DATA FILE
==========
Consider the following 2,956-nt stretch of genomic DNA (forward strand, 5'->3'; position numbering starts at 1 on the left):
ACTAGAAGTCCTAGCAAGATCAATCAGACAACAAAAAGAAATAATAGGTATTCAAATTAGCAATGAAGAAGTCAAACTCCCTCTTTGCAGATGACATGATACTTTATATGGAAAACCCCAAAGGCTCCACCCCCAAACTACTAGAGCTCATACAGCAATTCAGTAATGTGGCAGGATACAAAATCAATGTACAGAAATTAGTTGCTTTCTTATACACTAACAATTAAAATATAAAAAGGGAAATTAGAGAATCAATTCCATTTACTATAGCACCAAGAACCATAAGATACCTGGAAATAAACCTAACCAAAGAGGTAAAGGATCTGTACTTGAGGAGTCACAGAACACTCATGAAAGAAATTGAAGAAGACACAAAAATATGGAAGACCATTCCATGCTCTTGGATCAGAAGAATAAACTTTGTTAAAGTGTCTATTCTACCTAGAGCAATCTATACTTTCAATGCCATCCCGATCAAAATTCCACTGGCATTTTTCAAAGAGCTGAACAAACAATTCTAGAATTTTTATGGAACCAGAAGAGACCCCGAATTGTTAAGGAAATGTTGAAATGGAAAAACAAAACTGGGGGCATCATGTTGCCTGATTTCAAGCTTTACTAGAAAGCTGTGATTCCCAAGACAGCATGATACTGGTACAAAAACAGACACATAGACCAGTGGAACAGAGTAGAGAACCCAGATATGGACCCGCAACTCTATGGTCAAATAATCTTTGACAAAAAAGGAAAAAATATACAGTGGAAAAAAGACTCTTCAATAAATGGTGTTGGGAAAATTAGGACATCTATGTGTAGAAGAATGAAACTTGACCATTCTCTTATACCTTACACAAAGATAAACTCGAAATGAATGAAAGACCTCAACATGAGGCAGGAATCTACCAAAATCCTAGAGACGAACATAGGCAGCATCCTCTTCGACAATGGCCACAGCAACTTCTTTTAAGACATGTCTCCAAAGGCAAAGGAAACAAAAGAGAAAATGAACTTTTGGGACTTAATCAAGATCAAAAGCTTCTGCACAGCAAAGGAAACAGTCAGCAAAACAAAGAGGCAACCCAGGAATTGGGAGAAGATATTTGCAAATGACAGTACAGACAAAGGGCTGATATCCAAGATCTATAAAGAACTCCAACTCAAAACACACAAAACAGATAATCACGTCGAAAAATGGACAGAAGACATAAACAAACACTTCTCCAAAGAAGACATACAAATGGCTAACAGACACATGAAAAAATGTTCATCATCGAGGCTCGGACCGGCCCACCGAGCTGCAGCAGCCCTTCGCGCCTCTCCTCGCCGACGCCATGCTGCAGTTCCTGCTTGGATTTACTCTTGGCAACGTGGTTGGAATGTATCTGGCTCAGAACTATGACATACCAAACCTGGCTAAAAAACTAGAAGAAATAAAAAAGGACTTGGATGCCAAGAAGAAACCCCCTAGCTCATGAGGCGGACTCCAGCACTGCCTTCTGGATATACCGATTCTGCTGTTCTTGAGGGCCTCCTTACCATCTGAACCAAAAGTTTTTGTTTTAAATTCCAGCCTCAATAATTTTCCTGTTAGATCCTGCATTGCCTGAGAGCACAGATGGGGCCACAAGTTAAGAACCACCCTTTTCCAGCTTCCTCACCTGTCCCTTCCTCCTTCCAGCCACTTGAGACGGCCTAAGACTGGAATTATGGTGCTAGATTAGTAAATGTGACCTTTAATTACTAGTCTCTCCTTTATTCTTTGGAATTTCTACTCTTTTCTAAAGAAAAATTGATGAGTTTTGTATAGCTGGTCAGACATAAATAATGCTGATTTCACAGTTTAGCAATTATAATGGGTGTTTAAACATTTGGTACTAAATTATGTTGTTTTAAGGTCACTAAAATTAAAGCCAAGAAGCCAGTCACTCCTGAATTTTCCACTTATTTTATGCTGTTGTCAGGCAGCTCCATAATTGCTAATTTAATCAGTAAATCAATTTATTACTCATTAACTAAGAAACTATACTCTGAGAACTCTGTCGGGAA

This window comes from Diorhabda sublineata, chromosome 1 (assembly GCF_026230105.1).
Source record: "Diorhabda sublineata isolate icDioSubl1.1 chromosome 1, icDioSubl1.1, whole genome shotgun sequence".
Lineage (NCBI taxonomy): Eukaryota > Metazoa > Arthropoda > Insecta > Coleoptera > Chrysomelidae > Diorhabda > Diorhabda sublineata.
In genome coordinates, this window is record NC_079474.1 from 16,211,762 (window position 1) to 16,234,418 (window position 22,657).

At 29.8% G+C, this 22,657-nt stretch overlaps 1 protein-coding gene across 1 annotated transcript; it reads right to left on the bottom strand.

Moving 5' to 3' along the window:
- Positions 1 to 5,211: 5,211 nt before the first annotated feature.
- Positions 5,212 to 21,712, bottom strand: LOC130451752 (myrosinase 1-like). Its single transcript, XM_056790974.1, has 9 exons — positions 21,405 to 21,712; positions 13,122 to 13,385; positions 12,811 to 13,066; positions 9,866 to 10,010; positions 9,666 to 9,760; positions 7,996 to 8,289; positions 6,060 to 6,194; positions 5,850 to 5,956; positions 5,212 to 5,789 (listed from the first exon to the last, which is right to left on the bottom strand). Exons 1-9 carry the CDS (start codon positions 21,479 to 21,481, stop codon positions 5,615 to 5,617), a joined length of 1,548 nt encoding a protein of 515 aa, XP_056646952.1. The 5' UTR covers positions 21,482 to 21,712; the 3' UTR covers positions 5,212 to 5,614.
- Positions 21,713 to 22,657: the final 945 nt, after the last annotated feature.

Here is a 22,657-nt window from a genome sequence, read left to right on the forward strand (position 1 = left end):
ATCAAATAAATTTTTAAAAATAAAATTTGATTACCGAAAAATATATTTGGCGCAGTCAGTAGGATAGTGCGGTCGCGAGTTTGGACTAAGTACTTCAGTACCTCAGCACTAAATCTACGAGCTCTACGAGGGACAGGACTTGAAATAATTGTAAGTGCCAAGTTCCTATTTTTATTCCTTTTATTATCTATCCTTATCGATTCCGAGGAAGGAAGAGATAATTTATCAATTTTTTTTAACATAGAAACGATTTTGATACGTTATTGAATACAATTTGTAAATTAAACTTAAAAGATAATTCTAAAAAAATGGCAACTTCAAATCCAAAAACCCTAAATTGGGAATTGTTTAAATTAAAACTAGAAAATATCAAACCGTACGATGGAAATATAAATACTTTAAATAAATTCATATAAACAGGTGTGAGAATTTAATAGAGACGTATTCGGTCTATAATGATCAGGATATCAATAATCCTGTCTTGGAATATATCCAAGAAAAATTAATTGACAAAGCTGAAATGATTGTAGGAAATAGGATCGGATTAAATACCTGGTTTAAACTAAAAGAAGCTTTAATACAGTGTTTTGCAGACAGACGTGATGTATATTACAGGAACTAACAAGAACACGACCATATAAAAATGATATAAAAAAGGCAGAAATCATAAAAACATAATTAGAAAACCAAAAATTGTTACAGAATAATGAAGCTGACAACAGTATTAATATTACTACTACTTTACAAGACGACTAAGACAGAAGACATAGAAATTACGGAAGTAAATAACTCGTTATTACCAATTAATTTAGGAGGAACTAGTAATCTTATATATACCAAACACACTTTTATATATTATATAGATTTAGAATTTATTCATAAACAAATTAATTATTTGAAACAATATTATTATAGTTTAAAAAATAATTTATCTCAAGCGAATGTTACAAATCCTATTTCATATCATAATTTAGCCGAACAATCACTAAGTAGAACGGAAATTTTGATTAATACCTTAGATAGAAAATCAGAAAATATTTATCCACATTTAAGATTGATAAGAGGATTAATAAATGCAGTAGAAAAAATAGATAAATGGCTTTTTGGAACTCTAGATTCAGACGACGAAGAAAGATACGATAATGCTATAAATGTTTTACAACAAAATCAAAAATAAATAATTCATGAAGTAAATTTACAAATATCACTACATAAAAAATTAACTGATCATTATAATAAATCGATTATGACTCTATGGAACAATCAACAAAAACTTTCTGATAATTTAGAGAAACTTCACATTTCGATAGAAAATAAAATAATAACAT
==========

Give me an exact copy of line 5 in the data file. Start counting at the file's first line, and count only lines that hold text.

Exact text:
Lineage (NCBI taxonomy): Eukaryota > Metazoa > Arthropoda > Insecta > Coleoptera > Chrysomelidae > Diorhabda > Diorhabda sublineata.